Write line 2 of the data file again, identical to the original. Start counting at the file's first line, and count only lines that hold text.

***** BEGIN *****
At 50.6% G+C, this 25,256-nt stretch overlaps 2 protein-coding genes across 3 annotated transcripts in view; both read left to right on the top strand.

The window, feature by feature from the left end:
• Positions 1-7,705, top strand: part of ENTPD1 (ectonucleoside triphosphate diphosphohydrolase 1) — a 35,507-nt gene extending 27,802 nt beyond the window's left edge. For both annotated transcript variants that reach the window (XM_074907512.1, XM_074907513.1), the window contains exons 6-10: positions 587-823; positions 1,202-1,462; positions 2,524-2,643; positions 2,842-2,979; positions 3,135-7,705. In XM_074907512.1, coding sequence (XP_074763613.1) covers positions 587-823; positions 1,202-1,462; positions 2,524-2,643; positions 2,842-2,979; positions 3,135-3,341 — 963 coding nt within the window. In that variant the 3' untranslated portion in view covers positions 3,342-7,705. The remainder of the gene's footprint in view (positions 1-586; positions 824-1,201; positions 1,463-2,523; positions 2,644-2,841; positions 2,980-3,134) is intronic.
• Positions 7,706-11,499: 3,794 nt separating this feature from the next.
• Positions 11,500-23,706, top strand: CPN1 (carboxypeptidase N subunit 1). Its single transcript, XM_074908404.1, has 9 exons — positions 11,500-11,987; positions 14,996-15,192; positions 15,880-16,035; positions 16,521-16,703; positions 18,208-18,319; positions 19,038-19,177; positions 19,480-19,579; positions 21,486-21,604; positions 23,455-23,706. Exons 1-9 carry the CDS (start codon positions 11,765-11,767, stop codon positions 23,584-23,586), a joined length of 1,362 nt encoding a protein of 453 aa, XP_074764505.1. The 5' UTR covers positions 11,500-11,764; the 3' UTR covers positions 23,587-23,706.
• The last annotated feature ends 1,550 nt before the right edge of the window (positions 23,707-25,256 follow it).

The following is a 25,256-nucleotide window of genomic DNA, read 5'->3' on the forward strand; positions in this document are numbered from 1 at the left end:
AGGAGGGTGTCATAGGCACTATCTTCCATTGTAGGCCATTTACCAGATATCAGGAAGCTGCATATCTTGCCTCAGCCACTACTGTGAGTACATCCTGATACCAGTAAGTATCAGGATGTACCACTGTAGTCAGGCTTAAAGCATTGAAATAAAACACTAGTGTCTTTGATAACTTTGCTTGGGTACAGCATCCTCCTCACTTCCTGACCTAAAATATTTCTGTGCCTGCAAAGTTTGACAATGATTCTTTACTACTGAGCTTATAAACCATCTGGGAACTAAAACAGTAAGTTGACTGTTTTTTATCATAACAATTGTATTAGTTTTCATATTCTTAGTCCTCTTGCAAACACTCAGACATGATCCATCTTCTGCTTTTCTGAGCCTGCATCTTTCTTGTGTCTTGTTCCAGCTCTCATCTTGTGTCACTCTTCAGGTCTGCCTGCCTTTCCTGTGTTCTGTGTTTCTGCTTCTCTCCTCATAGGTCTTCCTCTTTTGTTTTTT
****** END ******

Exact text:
The window, feature by feature from the left end: